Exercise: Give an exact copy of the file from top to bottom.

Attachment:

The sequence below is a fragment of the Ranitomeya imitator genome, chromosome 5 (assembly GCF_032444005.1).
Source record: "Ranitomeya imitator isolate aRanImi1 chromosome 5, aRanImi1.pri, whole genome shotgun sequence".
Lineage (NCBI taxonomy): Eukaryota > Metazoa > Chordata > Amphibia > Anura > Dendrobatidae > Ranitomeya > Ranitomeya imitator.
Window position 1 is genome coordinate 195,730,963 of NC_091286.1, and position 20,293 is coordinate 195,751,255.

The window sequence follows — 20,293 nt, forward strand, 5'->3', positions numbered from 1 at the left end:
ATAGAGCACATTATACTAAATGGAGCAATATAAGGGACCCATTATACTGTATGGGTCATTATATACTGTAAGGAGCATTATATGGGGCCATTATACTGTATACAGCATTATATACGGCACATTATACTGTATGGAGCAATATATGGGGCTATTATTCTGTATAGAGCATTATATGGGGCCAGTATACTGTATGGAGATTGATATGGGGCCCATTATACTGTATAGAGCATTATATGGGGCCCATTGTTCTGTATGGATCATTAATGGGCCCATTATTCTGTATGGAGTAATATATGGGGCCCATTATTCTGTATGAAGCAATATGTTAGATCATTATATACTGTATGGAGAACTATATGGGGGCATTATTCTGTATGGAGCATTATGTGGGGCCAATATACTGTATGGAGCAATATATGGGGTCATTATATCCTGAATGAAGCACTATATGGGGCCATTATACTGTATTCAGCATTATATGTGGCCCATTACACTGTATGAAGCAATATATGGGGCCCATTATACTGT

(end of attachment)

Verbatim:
The sequence below is a fragment of the Ranitomeya imitator genome, chromosome 5 (assembly GCF_032444005.1).
Source record: "Ranitomeya imitator isolate aRanImi1 chromosome 5, aRanImi1.pri, whole genome shotgun sequence".
Lineage (NCBI taxonomy): Eukaryota > Metazoa > Chordata > Amphibia > Anura > Dendrobatidae > Ranitomeya > Ranitomeya imitator.
Window position 1 is genome coordinate 195,730,963 of NC_091286.1, and position 20,293 is coordinate 195,751,255.

The window sequence follows — 20,293 nt, forward strand, 5'->3', positions numbered from 1 at the left end:
ATAGAGCACATTATACTAAATGGAGCAATATAAGGGACCCATTATACTGTATGGGTCATTATATACTGTAAGGAGCATTATATGGGGCCATTATACTGTATACAGCATTATATACGGCACATTATACTGTATGGAGCAATATATGGGGCTATTATTCTGTATAGAGCATTATATGGGGCCAGTATACTGTATGGAGATTGATATGGGGCCCATTATACTGTATAGAGCATTATATGGGGCCCATTGTTCTGTATGGATCATTAATGGGCCCATTATTCTGTATGGAGTAATATATGGGGCCCATTATTCTGTATGAAGCAATATGTTAGATCATTATATACTGTATGGAGAACTATATGGGGGCATTATTCTGTATGGAGCATTATGTGGGGCCAATATACTGTATGGAGCAATATATGGGGTCATTATATCCTGAATGAAGCACTATATGGGGCCATTATACTGTATTCAGCATTATATGTGGCCCATTACACTGTATGAAGCAATATATGGGGCCCATTATACTGT